Solving Israel's Puzzle
Can Sharon piece together a broad-based government?
Jewish Renaissance Media
he people want Sharon."
That was the Likud elec-
tion slogan and that was
the line chanted by the
crowds of supporters welcoming their
leader last week after the Jan. 28 Israeli
But Israeli Prime Minister Ariel
Sharon was somber, because he is
aware that his solid victory could
become his worst nightmare.
With Likud's 38 Knesset seats and
another 31 captured by right-wing par-
ties, it may never be easier for Sharon
to form a stable right-wing government
— but that's the last thing he wants.
What he wants — and what he
needs, say analysts — is a secular unity
government with Labor, which won
19 seats, and Tommy Lapid's Shinui
Party, which took 15 seats.
"All three parties roughly occupy ...
the same ideological middle ground
on security issues," wrote Calev Ben-
David in the Jerusalem Post. "That
would give Sharon far greater diplo-
matic maneuverability than he would
enjoy in a narrow right-wing govern-
ment if [he is] forced by international
pressure to negotiate with the
Such a secular coalition could be
one more election away, but Sharon
wants it now, as he made clear in his
"The differences between us dimin-
ish," he said to potential coalition part-
ners, "in the face of the murderous
hatred of the terrorist organizations, the
threat of war in the Gulf and attacks on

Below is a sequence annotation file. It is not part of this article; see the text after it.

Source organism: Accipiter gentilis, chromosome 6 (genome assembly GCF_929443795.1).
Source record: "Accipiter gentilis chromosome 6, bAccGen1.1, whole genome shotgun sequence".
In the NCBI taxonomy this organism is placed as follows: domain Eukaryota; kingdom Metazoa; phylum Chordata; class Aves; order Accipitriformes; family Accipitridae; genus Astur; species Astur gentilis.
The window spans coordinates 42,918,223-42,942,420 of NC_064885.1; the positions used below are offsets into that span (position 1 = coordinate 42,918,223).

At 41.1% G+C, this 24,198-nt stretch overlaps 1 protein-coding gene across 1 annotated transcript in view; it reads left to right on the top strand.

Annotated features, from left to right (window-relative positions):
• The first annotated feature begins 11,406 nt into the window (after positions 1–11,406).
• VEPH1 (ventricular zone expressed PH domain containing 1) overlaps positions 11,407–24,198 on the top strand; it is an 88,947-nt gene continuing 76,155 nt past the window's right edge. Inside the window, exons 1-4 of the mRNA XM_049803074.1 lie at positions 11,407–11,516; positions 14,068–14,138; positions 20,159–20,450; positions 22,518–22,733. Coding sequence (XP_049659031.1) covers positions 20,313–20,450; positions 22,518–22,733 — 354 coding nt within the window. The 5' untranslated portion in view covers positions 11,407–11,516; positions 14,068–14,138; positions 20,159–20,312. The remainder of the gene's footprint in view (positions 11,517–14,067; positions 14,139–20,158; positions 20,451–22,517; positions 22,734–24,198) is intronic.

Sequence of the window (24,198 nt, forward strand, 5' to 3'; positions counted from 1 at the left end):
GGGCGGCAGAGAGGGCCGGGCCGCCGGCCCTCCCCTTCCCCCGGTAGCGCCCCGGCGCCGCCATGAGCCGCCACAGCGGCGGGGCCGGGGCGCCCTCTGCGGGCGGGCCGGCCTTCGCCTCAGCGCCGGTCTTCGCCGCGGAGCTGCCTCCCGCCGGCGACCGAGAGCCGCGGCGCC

Israel and the economic crisis that is
ripping Israeli society apart."
Sharon is stressing a sense of
urgency, but he is taking his time put-
ting together the jigsaw pieces that
will give him 61 seats in the 120-seat
Knesset. At this point, he doesn't
know which pieces will ultimately fit
together, but regardless, said Dan
Korn, who teaches political science at
Ayalet Bechar is an Israeli fivelazzce
journalist. Jewish Renaissance Media is
the parent company of the Detroit
Tel Aviv University, Sharon "is facing
"Looking at the numbers, there is no
problem forming a government with-
out Labor, but that kind of govern-
ment, with ministers [to the right of
Likud] like Avigdor Liberman and Efi
Eitam, would create a greater problem.
"Sharon would have to declare, in
plain Hebrew, 'yes' to ousting [Yasser]
Arafat, 'no' to a Palestinian state. And
that is impossible," said Korn, who
ran on the Labor slate but did not win
At the same time, Korn added, "a
right-wing government would include
will be something to talk about" if
Sharon agrees to Labor's conditions.
Such terms could include re-opening
negotiations with the Palestinians
sooner than later, accelerating comple-
tion of the fence separating Israel and
the Palestinian territories and increas-
ing funding for the Israeli poor.
Nevertheless, it may be too risky for
Labor to break its first and foremost
election pledge: not to sit with Sharon.
"Ruling out unity government was
Mitzna's big mistake," said Tal
Silberstein, a political consultant at
Greenberg, Carville, Shrum and one
of the masterminds of Ehud Barak's
"Saying he wouldn't sit
with Sharon was typical left-
ist behavior, the kind that
disconnects Mitzna from
the people," said Silberstein.
"Sharon is considered a
legitimate leader, thanks to
terrorism and the war on
Islam. He is embraced by
the American administra-
tion, the press and even the
Democratic left in America,
not to mention the Jewish
community. Mitzna should
Former Detroiters Motie and Sonia Poss, with son
have never challenged
David, vote in the Jan. 28 Israeli elections.
Mitzna should have focused
the haredim (ultra-Orthodox), who are on the economic and social issues "and
poor, and that's another difficulty. At a not put his left-wing stands up front."
time of economic restraint, Sharon